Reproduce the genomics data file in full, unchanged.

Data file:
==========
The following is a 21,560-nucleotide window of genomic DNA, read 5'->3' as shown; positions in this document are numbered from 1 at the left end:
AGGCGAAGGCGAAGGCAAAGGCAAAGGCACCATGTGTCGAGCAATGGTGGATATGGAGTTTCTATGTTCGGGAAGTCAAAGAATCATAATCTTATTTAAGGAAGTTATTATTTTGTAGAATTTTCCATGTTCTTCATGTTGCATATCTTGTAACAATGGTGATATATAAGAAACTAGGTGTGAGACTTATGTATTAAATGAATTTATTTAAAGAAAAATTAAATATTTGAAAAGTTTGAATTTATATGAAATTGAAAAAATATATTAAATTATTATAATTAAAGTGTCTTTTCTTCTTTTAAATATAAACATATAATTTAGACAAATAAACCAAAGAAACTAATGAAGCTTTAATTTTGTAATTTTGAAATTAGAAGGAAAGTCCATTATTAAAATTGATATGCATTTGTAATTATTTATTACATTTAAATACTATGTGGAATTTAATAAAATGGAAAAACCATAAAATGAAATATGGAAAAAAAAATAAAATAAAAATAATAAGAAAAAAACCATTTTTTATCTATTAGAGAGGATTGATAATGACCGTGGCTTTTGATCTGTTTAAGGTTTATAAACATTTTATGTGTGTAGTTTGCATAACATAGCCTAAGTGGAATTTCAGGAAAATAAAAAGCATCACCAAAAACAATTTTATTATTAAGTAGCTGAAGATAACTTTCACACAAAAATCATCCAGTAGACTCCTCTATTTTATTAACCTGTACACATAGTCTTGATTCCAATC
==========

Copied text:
The following is a 21,560-nucleotide window of genomic DNA, read 5'->3' as shown; positions in this document are numbered from 1 at the left end:
AGGCGAAGGCGAAGGCAAAGGCAAAGGCACCATGTGTCGAGCAATGGTGGATATGGAGTTTCTATGTTCGGGAAGTCAAAGAATCATAATCTTATTTAAGGAAGTTATTATTTTGTAGAATTTTCCATGTTCTTCATGTTGCATATCTTGTAACAATGGTGATATATAAGAAACTAGGTGTGAGACTTATGTATTAAATGAATTTATTTAAAGAAAAATTAAATATTTGAAAAGTTTGAATTTATATGAAATTGAAAAAATATATTAAATTATTATAATTAAAGTGTCTTTTCTTCTTTTAAATATAAACATATAATTTAGACAAATAAACCAAAGAAACTAATGAAGCTTTAATTTTGTAATTTTGAAATTAGAAGGAAAGTCCATTATTAAAATTGATATGCATTTGTAATTATTTATTACATTTAAATACTATGTGGAATTTAATAAAATGGAAAAACCATAAAATGAAATATGGAAAAAAAAATAAAATAAAAATAATAAGAAAAAAACCATTTTTTATCTATTAGAGAGGATTGATAATGACCGTGGCTTTTGATCTGTTTAAGGTTTATAAACATTTTATGTGTGTAGTTTGCATAACATAGCCTAAGTGGAATTTCAGGAAAATAAAAAGCATCACCAAAAACAATTTTATTATTAAGTAGCTGAAGATAACTTTCACACAAAAATCATCCAGTAGACTCCTCTATTTTATTAACCTGTACACATAGTCTTGATTCCAATC